Category Archives: natural history

Flammulina velutipes (Curtis) Singer Edible, but tough. Despite appearances, the commercially produced “enoki” mushroom found in many grocery stores is a cultivated form of this mushroom. One of the best-known and most-produced mushrooms in the world, Flammulina velutipes has a … Continue reading

Entoloma salmoneum (Peck) Saccardo  Entoloma salmoneum can be found growing alone or scattered in leaf litter under hardwoods, or in moss under conifers; frequently on rotting, moss-covered conifer logs. When thumbing through Mushrooms of the Midwest, you see Entoloma salmoneum among the … Continue reading

Mutinus elegans (Montagne) E. Fischer Usually at least partially submerged in the ground; appearing like a whitish to pinkish or purplish “egg” up to 4 cm high; when sliced, revealing the stinkhorn-to-be encased in a gelatinous substance. Mutinus. Inspired by … Continue reading

It was my first day on the Falkland Islands, and our group of five headed to Volunteer Point. I felt as though I was not supposed to know the point’s location—and I didn’t—as we piled in the Range Rover at … Continue reading

Born on July 12, 1909, Herbert S. Zim taught at the University of Illinois in the 1950s. It was during his years in Champaign-Urbana that Zim penned or cowrote several of the Golden Nature Guides that taught generations of schoolchildren about … Continue reading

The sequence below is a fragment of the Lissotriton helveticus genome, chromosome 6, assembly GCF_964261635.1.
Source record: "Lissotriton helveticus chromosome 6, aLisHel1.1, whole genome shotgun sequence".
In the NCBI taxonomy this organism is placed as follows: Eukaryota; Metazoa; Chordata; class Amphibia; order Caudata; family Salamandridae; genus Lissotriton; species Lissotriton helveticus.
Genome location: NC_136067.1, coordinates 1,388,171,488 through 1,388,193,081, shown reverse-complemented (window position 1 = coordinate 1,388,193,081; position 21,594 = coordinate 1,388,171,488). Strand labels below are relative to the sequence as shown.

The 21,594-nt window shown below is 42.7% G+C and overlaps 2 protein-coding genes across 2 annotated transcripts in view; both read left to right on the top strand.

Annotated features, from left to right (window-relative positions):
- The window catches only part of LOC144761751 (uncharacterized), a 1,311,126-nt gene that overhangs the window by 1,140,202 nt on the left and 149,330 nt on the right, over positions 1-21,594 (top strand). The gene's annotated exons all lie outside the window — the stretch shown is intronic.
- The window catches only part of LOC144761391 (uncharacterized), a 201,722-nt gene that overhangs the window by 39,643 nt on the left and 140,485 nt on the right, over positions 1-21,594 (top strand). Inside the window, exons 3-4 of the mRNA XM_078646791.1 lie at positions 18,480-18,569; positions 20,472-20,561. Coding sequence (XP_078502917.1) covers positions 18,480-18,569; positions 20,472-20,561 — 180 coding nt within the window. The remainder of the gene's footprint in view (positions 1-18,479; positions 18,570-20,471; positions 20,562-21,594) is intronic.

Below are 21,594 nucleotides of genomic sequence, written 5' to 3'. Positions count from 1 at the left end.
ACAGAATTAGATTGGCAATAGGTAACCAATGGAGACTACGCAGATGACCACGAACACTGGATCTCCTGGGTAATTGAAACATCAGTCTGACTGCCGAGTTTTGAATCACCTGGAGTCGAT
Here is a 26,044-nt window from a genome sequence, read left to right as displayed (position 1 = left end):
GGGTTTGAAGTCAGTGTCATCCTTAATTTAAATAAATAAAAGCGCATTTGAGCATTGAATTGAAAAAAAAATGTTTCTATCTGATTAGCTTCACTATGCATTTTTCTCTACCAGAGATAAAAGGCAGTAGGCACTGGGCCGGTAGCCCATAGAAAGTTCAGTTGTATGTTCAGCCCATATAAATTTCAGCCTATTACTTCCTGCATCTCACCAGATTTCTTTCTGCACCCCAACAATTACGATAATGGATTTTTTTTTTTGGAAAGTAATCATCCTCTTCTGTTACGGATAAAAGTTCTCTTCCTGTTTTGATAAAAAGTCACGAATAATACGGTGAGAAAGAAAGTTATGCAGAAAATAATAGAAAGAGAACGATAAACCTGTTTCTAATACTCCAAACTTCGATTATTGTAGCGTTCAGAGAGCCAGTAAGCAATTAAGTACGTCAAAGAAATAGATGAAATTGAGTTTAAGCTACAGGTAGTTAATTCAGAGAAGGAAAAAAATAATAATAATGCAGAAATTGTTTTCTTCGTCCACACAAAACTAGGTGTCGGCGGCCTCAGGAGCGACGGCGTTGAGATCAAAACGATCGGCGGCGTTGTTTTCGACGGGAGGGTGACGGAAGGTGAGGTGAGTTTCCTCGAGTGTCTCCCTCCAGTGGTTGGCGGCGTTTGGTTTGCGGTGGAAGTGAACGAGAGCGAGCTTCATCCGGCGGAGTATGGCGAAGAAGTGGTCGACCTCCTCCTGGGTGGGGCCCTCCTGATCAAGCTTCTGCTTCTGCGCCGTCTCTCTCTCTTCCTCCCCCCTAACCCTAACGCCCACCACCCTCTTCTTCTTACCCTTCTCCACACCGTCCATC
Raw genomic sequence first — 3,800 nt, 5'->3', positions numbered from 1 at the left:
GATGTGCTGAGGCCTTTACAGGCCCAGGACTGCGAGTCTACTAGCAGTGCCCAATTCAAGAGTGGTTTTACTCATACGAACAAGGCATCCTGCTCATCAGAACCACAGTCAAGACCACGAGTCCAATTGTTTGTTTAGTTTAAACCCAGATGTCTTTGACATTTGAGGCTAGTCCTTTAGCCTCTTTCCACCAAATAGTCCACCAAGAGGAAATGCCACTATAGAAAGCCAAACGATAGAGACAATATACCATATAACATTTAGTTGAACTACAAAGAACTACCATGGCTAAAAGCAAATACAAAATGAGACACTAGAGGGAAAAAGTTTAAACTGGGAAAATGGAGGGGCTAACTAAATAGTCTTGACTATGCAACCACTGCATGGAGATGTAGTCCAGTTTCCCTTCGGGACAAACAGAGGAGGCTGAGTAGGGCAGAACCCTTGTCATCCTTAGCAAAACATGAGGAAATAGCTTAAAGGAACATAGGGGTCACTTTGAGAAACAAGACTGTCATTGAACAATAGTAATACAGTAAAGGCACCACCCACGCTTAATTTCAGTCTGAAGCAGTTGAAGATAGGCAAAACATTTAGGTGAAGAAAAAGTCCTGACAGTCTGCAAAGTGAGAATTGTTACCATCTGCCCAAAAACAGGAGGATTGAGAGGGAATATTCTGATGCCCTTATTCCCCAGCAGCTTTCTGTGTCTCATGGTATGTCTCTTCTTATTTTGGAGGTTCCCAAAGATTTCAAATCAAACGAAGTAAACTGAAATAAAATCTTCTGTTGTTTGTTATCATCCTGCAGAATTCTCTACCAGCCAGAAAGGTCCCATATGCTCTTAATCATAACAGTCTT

Volvariella bombycina (Schaeffer) Singer [The cap is] oval at first, becoming bell-shaped to broadly complex or nearly flat; whitish or tinged yellowing to brownish in age; the margin not lined; dry; covered with silky hairs. Volvariella bombycina sounds like a nickname … Continue reading

Morganella pyriformis (Schaeffer) Kreisel & D. Kruger The habitat on wood and the abundant white rhizomorphs make this puffball easy to identify. Morganella versus Lycoperdon. It’s the mycologist’s version of pepperoni or sausage, Godzilla or Mechagodzilla, Tastes Great or Less Filling. A … Continue reading

It’s spring, and the insects have returned in force. Though, unless you live in Antarctica, it’s doubtful you go a day without seeing an arthropod even in winter. These creatures are everywhere and have been for tens of millions of … Continue reading

Feel the breeze as you wander among the cottonwoods. To your left, the burble of the great river. To your right, forests busy with rabbit and beaver, where bald eagles build nests in the peaks, the better to keep an … Continue reading

Clear LaRue Road. Today marks the day officials close the storied roadway to assist of one of Illinois’s majestic natural wonders: the spring snake migration in Shawnee National Forest. The limestone bluffs come alive as snakes, as well as various turtles, frogs, toads, … Continue reading